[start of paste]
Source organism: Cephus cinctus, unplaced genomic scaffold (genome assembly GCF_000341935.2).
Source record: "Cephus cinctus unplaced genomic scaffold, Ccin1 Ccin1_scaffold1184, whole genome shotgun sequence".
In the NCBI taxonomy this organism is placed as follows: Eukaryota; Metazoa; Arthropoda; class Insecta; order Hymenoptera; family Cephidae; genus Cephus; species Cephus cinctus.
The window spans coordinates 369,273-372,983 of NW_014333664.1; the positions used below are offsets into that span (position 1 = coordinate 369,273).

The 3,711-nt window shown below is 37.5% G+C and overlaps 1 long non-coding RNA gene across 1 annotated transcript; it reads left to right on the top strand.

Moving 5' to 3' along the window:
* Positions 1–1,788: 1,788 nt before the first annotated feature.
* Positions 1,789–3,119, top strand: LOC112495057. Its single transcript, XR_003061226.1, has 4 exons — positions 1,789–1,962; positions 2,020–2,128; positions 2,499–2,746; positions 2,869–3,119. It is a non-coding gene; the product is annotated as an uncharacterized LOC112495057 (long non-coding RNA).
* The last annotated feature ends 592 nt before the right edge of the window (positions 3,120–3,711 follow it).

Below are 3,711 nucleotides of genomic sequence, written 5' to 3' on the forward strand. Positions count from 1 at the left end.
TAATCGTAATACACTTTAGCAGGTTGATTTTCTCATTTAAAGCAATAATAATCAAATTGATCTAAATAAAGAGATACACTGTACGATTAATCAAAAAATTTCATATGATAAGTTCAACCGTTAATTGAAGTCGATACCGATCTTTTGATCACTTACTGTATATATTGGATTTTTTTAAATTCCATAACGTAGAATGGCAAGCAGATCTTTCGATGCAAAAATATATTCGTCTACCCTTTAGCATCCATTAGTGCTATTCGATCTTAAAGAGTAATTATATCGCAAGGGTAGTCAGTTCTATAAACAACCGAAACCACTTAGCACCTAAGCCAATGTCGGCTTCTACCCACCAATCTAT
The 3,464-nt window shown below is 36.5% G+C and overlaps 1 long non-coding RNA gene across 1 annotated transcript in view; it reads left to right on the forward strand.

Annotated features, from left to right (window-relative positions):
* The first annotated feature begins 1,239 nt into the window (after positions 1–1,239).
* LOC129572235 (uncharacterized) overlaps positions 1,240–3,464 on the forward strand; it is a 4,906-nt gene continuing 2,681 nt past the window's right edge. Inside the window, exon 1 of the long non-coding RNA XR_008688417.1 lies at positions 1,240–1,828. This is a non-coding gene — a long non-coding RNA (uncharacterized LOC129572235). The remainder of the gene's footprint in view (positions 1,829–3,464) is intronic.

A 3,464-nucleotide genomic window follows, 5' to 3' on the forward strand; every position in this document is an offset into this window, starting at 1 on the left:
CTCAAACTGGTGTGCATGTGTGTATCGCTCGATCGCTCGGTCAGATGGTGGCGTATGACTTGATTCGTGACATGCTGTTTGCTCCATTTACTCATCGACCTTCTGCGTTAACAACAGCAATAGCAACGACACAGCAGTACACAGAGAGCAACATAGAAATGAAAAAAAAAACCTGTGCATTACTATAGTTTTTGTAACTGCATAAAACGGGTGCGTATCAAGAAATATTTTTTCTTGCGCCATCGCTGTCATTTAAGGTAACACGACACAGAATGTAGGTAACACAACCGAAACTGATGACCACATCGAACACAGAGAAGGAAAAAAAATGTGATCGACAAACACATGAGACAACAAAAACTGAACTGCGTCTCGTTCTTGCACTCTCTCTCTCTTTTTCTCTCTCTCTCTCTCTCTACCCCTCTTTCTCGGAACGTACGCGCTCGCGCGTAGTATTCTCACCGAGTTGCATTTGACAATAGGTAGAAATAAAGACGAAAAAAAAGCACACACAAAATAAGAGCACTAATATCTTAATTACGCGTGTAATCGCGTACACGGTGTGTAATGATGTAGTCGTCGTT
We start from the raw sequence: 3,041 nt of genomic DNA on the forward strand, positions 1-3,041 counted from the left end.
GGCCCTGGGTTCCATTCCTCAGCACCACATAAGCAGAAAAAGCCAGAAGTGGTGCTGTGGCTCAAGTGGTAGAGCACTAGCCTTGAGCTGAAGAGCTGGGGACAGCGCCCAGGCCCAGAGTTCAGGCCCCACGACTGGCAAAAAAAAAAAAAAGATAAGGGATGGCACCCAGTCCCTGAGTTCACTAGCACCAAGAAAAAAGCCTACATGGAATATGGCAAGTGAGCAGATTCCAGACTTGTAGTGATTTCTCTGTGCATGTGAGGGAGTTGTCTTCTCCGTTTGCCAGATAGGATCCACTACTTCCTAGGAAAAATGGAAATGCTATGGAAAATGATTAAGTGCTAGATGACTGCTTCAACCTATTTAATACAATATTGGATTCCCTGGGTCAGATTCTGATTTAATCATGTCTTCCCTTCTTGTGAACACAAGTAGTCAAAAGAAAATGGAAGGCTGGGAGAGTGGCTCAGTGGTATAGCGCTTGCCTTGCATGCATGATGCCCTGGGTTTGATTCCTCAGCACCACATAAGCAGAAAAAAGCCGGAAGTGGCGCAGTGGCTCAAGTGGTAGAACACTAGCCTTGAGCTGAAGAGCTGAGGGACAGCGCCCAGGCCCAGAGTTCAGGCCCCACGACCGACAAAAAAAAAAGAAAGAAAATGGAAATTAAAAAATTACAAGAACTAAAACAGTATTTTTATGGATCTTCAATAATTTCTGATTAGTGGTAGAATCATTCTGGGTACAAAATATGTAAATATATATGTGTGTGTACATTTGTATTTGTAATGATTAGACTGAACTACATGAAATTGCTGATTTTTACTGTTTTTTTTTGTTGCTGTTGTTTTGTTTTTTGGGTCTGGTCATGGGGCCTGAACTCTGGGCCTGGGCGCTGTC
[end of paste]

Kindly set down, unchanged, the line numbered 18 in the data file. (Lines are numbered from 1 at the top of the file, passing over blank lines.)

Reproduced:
We start from the raw sequence: 3,041 nt of genomic DNA on the forward strand, positions 1-3,041 counted from the left end.